What lay before me was an incredible museum, the work of an industrious egg farmer.  The near entire 90 year history of BMW motorcycles was laid out in a methodical fashion, starting with the R32 and going chronological.

The chronology of the marque is only one guiding factor in the museum layout.  There are also multiple vignettes, including war time machines, police and civil service machines, racing, prototypes, and pre-BMW BMW's.

One of my favorite is the "barn".  An area dedicated to original condition bikes, complete with dirt, cobwebs and I imagine some animal droppings.

The museum has grown and evolved over the years since my first visit. More bikes have been added, and there is now a turn style, and cost for admission.  Still a bargain.

And now, without further adieu, some photos of the Motorrad Museum Vorchdorf.

Cutaway BMW twin from the 1960's.  The museum has quite a number of cutaway motors and bikes.  Most interesting from a technical perspective.

Another R32.  Not sure when this specimen was dissected, but I'm guessing a long time before these bikes started commanding north of 100K.  The museum patron is the lucky beneficiary however.  Where else can you learn the inner workings of BMW's first production motorcycle?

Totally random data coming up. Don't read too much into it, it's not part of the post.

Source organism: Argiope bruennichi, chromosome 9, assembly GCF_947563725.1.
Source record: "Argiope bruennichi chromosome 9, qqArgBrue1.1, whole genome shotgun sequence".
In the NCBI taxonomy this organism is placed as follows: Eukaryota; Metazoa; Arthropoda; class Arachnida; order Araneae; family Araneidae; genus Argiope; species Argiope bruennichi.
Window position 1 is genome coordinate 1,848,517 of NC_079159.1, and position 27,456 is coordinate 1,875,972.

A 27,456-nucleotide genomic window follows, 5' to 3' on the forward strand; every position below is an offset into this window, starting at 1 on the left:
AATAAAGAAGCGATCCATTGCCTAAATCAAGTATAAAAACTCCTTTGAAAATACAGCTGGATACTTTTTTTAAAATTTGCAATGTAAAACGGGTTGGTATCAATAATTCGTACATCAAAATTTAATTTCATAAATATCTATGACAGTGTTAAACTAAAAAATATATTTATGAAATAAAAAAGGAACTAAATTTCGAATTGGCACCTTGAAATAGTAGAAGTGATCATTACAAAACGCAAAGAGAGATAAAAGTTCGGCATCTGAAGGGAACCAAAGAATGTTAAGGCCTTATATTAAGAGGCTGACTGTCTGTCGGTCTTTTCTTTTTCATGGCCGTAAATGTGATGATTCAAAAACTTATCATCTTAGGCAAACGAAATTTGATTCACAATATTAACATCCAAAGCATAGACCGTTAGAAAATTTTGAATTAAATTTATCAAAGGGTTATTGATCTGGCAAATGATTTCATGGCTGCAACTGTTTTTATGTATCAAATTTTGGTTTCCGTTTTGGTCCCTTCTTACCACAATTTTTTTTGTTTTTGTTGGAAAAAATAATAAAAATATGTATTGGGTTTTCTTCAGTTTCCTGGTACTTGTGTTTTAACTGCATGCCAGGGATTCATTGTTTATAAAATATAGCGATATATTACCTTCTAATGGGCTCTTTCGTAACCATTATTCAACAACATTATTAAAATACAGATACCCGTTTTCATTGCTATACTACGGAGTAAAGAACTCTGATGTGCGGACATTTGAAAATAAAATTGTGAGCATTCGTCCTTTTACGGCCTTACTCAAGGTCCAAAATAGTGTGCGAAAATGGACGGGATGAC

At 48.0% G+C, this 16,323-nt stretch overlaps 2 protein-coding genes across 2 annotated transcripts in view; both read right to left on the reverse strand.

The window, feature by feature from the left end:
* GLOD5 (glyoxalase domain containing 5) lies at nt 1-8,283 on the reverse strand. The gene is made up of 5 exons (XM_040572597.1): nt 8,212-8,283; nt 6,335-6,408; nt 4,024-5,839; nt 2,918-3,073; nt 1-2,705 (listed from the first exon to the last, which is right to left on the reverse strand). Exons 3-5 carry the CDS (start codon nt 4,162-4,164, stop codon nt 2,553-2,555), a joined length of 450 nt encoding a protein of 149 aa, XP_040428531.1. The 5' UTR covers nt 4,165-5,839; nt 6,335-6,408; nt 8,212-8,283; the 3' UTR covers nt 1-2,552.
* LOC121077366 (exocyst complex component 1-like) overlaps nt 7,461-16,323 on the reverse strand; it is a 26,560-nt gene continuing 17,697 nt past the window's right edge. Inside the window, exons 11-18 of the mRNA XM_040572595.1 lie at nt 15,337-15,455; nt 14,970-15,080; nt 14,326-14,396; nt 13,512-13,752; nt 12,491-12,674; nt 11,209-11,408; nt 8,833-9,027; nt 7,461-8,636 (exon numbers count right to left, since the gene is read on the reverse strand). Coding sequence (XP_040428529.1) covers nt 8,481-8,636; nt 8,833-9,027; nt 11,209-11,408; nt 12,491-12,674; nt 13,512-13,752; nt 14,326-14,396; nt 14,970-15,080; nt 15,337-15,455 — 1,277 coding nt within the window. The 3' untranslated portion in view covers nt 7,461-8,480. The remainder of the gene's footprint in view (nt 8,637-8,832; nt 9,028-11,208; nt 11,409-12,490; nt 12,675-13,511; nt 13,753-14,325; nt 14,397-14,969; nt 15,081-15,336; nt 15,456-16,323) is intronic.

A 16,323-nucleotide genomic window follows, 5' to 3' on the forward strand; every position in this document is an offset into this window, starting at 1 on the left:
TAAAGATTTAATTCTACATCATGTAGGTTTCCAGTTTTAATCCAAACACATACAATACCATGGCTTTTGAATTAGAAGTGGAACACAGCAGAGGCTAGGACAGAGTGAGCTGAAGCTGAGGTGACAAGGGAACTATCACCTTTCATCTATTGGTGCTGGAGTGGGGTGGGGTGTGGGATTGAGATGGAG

Another wonderful pre-war engine cut-away. 

The above two photos are of a very nice pre-war R16.   The pressed steel frame machines are a wonderful example of art deco influence.   The epitome of which is the uber-rare R7.  Only one R7 exists, and it is in the BMW museum collection in Munich.  The R7 was moth-balled for decades, and only resurfaced in the last few years.  The machine was masterfully reconstructed by a group of craftsmen in Germany. 

Wonderful view of the museum layout, at least part of it.  Accompanying the bikes is plenty of period petroliana, and various BMW marketing and display pieces.  

Nice vignette of pre-war bikes, including Seitenwagen machine.

A very nice R5.  As most BMW aficionados know, the R5 was the hard tail precursor to the R51.  Many consider the R5 to be the ultimate pre-war BMW sport bike.  Certainly its tubular steel frame, and smaller proportions make it a much better handling machine than the Rohr-rahmen or pressed steel frame bikes which preceded it.  This machine is an early example as is evidenced by the lack of air filter on top of the transmission.  Instead, the large "elephant ear" air intakes mount directly to the carburetors.